I’ll never forget that.

imageI had a nice time looking through the traditional Indian shops of Little India, but the heat of the city was absolutely unbearable.  I went back to my hotel and fell asleep for 4 hours. When I woke up, I set out for round 2 of Indian food.

 

I made it about a block from the hotel when a short and round Indian woman with a warm smile asked me if I was hungry. She was quite a character. I didn’t really look at the menu, because she convinced me that she could make a really good red curry chicken. She wasn’t kidding.image She brought me out some cheesy garlic naan and papadum to go with it all. It’s safe to say that it was the best Indian food I’ve ever eaten. I know I said that about the food in Kuala Lumpur, but this was so much more. She fed me until I had to beg her to take the food away.

Ok, ok, I need to stop rambling about Indian food now.

Thursday was the only full day I got to spend in Penang, and I think I spent it well. I woke up at 7am on Friday to a call from the front desk, saying that check out is at 8 and the passports would be there soon. We all piled back into the bus and were back on the road. Indian music and all.

The trip back home was miserable. I hate to be a whiner about it, but it was bad. This weekend is a holiday weekend for the king’s birthday, and we hit some really bad traffic. Going through immigration back into Thailand was hell. We spent an extra hour at the Thai border because we had arrived 5 minutes after a massive tour bus, and also because we had a Turkish man in our group. They pulled him aside and did who knows what with him, just because Turkey is on a list of suspicious countries. We all had to put 200 baht (~$6USD) in our passports to bribe the immigration officers. It wasn’t even by choice. The driver of our van basically didn’t let us get out of the van without doing it. He said that it would cause major problems if we didn’t. Gotta love Thailand.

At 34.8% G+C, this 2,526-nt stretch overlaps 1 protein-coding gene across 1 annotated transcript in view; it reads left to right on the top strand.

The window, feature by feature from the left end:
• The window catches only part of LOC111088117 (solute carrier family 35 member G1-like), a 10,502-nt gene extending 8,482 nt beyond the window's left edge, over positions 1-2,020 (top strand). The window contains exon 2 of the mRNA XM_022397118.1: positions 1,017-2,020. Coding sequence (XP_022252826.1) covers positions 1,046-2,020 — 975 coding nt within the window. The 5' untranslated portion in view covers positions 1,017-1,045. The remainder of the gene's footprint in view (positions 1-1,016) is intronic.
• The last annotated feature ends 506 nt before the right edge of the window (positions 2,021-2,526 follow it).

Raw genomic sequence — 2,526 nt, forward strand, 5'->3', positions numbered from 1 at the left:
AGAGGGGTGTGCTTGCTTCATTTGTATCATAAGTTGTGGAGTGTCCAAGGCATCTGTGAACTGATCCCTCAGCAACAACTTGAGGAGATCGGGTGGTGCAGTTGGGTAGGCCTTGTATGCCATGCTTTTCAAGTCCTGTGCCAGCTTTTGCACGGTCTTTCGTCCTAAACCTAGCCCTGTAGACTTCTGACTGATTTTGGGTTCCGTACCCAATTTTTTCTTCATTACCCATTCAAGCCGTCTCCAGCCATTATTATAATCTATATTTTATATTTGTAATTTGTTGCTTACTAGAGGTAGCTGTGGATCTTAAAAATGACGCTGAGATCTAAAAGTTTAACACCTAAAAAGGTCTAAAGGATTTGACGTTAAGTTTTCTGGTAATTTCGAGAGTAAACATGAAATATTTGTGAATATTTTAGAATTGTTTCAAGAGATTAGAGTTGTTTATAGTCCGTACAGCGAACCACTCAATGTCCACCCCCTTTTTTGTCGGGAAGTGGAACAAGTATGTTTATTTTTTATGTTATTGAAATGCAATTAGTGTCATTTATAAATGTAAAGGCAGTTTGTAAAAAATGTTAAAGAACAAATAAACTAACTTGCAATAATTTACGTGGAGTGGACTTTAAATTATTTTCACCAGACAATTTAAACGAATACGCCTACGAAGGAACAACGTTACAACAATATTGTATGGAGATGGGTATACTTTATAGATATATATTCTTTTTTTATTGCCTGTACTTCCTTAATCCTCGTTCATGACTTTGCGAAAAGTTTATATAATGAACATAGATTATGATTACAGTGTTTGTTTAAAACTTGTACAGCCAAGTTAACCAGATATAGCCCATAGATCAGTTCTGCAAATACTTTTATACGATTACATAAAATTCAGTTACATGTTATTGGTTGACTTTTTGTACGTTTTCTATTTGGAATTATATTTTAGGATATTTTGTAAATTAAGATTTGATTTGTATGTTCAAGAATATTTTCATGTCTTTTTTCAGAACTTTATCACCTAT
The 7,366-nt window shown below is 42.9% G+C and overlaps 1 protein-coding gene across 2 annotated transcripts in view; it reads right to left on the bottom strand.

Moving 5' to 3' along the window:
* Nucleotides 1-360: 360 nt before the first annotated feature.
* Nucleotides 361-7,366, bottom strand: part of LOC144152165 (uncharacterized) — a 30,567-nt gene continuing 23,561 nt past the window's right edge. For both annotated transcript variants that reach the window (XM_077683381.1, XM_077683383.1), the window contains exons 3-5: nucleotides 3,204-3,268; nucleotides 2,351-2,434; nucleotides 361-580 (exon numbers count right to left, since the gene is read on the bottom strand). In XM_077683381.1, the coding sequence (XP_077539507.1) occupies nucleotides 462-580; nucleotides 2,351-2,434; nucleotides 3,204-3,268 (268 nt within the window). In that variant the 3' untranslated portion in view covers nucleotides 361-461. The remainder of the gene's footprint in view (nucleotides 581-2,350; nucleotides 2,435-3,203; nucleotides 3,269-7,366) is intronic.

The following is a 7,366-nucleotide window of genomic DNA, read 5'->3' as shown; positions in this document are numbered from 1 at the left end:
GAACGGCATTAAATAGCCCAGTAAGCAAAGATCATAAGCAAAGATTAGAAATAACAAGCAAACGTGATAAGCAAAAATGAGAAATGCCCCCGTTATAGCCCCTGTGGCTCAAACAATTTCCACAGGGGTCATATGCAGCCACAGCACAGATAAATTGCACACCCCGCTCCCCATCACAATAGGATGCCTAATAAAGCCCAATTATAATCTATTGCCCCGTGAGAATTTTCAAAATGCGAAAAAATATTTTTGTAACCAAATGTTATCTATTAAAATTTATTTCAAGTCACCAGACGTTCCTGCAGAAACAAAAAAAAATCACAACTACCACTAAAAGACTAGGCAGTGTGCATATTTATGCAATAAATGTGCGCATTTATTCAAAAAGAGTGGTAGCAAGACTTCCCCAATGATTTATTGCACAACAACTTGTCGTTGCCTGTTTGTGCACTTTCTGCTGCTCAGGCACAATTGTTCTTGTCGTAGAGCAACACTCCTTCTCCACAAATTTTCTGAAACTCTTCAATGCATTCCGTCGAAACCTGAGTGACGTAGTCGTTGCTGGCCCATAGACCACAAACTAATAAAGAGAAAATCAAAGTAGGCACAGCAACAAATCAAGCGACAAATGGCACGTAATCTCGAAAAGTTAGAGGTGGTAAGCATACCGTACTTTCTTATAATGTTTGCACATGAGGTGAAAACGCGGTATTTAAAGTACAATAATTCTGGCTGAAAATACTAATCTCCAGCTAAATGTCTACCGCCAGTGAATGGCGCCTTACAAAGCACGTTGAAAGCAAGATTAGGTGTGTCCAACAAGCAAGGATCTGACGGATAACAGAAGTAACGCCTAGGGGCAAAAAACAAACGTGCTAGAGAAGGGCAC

When we got back into the Thai van, a Swedish girl asked me to trade seats because she felt sick. I didn’t have a problem with it, and gladly switched seats with her. I was filled with instant regret. Not only was the seat in the back of the bus, but it was right next 2 Russian dudes that wouldn’t stop talking. The one who was sitting directly next to me was 50 shades of repulsive. I didn’t care to ask his name, so I’ll just refer to him as Vladimir.

Vladimir was the most obnoxious person I think I’ve ever seen in public. There were 9 exhausted passengers in the bus, and he was talking louder than I talk to a classroom of 30 kindergartners during heavy construction. When his friend didn’t want to talk to him anymore, he made phone calls. He took his shoes and socks off and rested his feet on the headrest of the poor lady in front of him. He elbowed me so many times that I started to anticipate the next one.   I quickly understood why the Swedish girl wanted to move up front. Every time we stopped for a rest break, he went into the 7/11 and came out with handfuls of junk food. Not chips and candy, but 7/11 “hot meals.” Keep in mind this is SE Asia. He hobbled into the bus with mincemeat sandwiches, shrimp burgers, and pork meatballs. Remember Augustus Gloop from Willy Wonka? Vladimir was the Russian version of that kid. I really wanted to discreetly take a picture of him for the blog, but didn’t dare look in his direction with all of the nasty burps he was letting out.

Sheesh. I hate to be so negative about the whole thing, but the trip back was seriously miserable.

Needless to say, I was overjoyed to arrive back at my apartment. Now I have a three day weekend, and all I want to do is sleep. That trip was exhausting. I realized that I really only saved about $40 by doing the bus trip. If I ever have to do another Thai visa run, I am going by plane!!!